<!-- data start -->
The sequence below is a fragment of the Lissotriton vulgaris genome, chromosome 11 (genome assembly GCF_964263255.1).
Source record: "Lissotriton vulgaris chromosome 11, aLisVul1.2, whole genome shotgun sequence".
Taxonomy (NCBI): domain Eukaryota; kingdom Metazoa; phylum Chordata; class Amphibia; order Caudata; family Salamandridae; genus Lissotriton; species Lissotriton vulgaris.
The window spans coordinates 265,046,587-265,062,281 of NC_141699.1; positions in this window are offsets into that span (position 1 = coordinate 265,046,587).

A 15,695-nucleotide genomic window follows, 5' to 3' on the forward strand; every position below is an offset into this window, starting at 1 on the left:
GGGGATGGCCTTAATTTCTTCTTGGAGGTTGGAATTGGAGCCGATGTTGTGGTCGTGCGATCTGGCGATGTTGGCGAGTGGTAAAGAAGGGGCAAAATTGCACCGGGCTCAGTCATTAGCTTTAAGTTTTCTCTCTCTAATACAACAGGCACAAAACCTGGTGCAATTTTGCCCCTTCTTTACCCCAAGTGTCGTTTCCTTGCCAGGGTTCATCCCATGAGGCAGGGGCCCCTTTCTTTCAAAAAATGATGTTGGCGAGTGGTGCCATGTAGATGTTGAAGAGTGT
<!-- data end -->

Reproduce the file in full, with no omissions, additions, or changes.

The sequence below is a fragment of the Lissotriton vulgaris genome, chromosome 11 (genome assembly GCF_964263255.1).
Source record: "Lissotriton vulgaris chromosome 11, aLisVul1.2, whole genome shotgun sequence".
Taxonomy (NCBI): domain Eukaryota; kingdom Metazoa; phylum Chordata; class Amphibia; order Caudata; family Salamandridae; genus Lissotriton; species Lissotriton vulgaris.
The window spans coordinates 265,046,587-265,062,281 of NC_141699.1; positions in this window are offsets into that span (position 1 = coordinate 265,046,587).

A 15,695-nucleotide genomic window follows, 5' to 3' on the forward strand; every position below is an offset into this window, starting at 1 on the left:
GGGGATGGCCTTAATTTCTTCTTGGAGGTTGGAATTGGAGCCGATGTTGTGGTCGTGCGATCTGGCGATGTTGGCGAGTGGTAAAGAAGGGGCAAAATTGCACCGGGCTCAGTCATTAGCTTTAAGTTTTCTCTCTCTAATACAACAGGCACAAAACCTGGTGCAATTTTGCCCCTTCTTTACCCCAAGTGTCGTTTCCTTGCCAGGGTTCATCCCATGAGGCAGGGGCCCCTTTCTTTCAAAAAATGATGTTGGCGAGTGGTGCCATGTAGATGTTGAAGAGTGT